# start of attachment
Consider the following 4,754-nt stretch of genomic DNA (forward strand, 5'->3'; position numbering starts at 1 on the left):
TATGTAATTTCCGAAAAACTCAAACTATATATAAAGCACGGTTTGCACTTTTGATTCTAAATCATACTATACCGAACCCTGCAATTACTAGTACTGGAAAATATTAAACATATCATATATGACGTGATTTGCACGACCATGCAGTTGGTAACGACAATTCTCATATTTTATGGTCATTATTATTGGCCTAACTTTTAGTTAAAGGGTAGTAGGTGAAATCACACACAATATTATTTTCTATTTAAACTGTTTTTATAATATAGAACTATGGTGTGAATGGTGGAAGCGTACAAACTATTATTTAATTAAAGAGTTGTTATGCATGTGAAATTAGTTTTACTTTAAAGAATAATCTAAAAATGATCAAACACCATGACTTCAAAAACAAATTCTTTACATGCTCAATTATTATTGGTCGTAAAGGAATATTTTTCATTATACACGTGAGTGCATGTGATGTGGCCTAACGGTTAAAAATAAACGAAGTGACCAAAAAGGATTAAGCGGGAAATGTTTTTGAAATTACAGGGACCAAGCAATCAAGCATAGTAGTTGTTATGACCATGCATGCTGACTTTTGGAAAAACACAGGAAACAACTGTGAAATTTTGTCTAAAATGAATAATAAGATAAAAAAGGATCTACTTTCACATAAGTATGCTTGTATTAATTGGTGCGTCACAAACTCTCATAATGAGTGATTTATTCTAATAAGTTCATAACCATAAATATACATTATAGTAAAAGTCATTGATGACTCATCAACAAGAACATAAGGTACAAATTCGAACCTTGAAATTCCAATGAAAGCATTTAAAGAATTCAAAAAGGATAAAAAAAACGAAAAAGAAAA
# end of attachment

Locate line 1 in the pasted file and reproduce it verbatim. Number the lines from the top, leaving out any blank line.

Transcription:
Consider the following 4,754-nt stretch of genomic DNA (forward strand, 5'->3'; position numbering starts at 1 on the left):